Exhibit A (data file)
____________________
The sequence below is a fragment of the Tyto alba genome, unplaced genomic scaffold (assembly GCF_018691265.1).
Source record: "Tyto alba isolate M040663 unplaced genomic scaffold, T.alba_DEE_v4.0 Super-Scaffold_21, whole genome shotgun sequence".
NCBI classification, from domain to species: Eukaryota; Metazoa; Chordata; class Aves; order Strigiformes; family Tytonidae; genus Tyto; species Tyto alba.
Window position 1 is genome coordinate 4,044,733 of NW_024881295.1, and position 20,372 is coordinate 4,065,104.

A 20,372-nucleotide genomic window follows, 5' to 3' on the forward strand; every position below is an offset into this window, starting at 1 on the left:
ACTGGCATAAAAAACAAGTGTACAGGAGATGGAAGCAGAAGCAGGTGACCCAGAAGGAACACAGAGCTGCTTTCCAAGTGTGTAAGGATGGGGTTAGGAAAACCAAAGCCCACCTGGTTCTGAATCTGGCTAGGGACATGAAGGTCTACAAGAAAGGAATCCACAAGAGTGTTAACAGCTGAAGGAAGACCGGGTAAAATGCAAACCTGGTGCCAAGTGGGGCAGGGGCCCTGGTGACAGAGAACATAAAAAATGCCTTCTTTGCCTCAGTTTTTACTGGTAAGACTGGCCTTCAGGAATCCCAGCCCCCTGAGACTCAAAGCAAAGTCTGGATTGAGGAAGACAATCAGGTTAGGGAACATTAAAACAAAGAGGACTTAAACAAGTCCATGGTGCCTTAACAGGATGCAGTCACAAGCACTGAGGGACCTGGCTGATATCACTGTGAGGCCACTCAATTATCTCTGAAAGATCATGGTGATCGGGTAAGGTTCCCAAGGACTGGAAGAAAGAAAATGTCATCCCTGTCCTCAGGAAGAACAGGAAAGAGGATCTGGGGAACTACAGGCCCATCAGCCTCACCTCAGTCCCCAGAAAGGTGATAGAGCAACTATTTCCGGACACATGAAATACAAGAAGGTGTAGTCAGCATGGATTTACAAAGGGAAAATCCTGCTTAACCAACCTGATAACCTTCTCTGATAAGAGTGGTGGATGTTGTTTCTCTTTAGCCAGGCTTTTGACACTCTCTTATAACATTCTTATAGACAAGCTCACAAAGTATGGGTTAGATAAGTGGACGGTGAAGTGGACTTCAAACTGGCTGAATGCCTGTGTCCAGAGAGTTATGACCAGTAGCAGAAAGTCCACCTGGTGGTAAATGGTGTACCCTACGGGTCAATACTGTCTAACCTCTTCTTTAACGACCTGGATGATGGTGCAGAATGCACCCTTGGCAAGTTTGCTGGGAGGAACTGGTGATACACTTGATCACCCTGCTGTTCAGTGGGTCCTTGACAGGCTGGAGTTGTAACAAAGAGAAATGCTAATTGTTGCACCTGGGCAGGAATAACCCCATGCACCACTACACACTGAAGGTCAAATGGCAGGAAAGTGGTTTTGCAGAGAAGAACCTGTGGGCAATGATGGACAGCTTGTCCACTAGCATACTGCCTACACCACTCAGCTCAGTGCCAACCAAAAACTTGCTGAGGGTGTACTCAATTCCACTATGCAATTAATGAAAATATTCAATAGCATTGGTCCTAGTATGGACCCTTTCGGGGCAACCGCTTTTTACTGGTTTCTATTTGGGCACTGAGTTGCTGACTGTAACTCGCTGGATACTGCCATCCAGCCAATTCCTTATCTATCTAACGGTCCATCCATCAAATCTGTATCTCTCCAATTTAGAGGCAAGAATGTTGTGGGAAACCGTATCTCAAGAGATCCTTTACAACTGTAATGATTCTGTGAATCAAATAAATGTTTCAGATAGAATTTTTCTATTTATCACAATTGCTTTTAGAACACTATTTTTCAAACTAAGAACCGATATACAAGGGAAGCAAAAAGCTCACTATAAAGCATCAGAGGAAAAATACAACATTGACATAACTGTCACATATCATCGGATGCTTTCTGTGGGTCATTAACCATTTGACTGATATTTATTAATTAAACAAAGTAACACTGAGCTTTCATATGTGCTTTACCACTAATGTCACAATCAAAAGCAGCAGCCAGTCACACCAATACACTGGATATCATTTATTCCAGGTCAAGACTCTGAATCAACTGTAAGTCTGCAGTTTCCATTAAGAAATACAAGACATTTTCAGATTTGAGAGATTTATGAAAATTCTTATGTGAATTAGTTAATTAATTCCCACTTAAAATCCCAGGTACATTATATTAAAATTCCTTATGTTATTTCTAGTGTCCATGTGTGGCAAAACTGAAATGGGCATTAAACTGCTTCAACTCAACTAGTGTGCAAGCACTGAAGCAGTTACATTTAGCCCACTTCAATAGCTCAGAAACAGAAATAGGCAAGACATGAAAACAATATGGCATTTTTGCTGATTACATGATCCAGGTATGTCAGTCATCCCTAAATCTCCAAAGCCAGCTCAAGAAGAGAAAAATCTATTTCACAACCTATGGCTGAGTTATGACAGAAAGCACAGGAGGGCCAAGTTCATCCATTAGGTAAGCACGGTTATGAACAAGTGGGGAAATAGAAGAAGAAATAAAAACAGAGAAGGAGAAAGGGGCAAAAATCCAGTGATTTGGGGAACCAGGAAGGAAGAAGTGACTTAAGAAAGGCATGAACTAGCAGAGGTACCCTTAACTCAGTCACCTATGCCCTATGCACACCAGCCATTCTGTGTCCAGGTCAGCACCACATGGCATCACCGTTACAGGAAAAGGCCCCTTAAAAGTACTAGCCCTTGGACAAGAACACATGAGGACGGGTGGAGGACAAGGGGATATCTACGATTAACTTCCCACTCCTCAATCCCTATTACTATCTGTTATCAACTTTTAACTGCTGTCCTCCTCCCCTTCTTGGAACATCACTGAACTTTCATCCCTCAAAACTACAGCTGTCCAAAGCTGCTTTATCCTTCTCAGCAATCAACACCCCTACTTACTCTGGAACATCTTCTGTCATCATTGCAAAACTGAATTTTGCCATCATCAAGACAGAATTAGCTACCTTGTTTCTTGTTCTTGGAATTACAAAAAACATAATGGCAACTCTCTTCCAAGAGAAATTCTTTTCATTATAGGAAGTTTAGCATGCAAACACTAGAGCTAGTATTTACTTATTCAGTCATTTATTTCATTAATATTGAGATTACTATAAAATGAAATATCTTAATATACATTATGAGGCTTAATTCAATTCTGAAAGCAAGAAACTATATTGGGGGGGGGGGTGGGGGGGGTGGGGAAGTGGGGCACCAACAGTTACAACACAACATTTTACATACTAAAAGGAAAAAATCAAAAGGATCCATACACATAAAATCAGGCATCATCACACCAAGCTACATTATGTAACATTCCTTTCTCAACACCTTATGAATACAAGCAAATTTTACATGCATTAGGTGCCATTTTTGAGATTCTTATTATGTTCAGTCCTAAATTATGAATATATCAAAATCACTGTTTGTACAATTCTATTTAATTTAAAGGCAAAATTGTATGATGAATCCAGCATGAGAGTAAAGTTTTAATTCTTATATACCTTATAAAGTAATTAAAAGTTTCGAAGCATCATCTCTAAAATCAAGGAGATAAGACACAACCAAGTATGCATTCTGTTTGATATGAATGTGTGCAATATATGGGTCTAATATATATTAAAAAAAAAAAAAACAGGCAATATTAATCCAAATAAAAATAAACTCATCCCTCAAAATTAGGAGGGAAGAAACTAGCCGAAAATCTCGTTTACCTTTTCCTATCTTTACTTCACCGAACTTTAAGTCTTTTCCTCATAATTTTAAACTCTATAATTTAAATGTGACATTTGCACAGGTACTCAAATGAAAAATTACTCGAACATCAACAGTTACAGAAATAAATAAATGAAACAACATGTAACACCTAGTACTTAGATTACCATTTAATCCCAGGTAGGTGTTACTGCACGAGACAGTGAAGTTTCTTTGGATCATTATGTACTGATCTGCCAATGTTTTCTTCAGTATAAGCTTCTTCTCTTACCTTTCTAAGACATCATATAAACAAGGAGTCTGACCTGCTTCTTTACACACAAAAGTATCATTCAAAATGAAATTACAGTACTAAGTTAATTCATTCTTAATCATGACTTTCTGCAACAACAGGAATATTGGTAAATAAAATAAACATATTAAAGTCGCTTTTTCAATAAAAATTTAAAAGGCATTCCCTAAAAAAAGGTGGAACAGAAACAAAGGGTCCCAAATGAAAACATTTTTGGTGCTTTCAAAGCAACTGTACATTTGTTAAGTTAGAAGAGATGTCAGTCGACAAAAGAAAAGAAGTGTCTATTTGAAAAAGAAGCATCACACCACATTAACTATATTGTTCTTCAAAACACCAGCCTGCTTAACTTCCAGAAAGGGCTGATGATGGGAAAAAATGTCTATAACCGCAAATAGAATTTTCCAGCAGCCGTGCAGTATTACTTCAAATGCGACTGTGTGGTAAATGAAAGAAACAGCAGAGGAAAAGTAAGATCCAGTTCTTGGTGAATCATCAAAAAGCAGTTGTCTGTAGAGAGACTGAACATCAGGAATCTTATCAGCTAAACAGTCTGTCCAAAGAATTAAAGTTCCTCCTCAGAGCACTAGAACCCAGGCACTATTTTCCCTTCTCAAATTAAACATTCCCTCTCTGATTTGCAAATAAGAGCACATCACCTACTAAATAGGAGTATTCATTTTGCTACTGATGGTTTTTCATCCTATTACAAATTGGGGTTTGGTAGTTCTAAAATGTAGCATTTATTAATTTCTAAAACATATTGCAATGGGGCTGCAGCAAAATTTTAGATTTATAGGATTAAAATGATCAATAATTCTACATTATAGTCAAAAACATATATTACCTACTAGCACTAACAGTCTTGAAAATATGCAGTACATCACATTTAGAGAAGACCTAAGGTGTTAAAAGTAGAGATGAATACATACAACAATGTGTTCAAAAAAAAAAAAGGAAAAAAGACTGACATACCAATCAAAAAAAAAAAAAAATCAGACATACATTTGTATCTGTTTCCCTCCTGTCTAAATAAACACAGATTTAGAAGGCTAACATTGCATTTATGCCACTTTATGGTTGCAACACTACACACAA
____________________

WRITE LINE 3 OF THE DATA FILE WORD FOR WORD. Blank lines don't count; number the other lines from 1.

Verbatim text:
NCBI classification, from domain to species: Eukaryota; Metazoa; Chordata; class Aves; order Strigiformes; family Tytonidae; genus Tyto; species Tyto alba.